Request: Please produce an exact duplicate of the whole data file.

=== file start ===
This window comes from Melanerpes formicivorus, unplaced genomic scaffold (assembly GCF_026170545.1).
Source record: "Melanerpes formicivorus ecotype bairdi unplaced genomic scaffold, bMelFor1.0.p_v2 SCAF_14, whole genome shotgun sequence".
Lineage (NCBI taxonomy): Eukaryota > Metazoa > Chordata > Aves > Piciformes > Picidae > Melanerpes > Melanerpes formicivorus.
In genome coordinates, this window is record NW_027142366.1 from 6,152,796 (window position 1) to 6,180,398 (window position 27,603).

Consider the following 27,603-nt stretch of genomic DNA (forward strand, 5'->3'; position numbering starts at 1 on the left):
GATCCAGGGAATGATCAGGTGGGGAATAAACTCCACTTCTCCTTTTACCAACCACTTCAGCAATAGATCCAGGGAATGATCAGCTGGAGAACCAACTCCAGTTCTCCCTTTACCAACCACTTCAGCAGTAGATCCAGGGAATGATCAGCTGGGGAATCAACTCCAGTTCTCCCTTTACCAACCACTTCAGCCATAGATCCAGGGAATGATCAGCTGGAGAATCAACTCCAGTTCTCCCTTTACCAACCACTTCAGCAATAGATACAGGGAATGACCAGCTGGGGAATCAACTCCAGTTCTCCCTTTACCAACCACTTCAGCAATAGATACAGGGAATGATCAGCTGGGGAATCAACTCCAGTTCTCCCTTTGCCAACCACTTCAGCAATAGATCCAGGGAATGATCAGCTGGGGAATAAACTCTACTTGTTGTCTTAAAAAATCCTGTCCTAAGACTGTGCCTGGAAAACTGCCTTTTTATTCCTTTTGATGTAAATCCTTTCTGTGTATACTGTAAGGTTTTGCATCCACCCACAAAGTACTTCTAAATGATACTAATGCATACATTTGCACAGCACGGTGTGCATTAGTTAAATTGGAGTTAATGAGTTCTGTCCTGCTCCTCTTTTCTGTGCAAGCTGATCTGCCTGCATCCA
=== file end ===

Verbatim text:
This window comes from Melanerpes formicivorus, unplaced genomic scaffold (assembly GCF_026170545.1).
Source record: "Melanerpes formicivorus ecotype bairdi unplaced genomic scaffold, bMelFor1.0.p_v2 SCAF_14, whole genome shotgun sequence".
Lineage (NCBI taxonomy): Eukaryota > Metazoa > Chordata > Aves > Piciformes > Picidae > Melanerpes > Melanerpes formicivorus.
In genome coordinates, this window is record NW_027142366.1 from 6,152,796 (window position 1) to 6,180,398 (window position 27,603).

Consider the following 27,603-nt stretch of genomic DNA (forward strand, 5'->3'; position numbering starts at 1 on the left):
GATCCAGGGAATGATCAGGTGGGGAATAAACTCCACTTCTCCTTTTACCAACCACTTCAGCAATAGATCCAGGGAATGATCAGCTGGAGAACCAACTCCAGTTCTCCCTTTACCAACCACTTCAGCAGTAGATCCAGGGAATGATCAGCTGGGGAATCAACTCCAGTTCTCCCTTTACCAACCACTTCAGCCATAGATCCAGGGAATGATCAGCTGGAGAATCAACTCCAGTTCTCCCTTTACCAACCACTTCAGCAATAGATACAGGGAATGACCAGCTGGGGAATCAACTCCAGTTCTCCCTTTACCAACCACTTCAGCAATAGATACAGGGAATGATCAGCTGGGGAATCAACTCCAGTTCTCCCTTTGCCAACCACTTCAGCAATAGATCCAGGGAATGATCAGCTGGGGAATAAACTCTACTTGTTGTCTTAAAAAATCCTGTCCTAAGACTGTGCCTGGAAAACTGCCTTTTTATTCCTTTTGATGTAAATCCTTTCTGTGTATACTGTAAGGTTTTGCATCCACCCACAAAGTACTTCTAAATGATACTAATGCATACATTTGCACAGCACGGTGTGCATTAGTTAAATTGGAGTTAATGAGTTCTGTCCTGCTCCTCTTTTCTGTGCAAGCTGATCTGCCTGCATCCA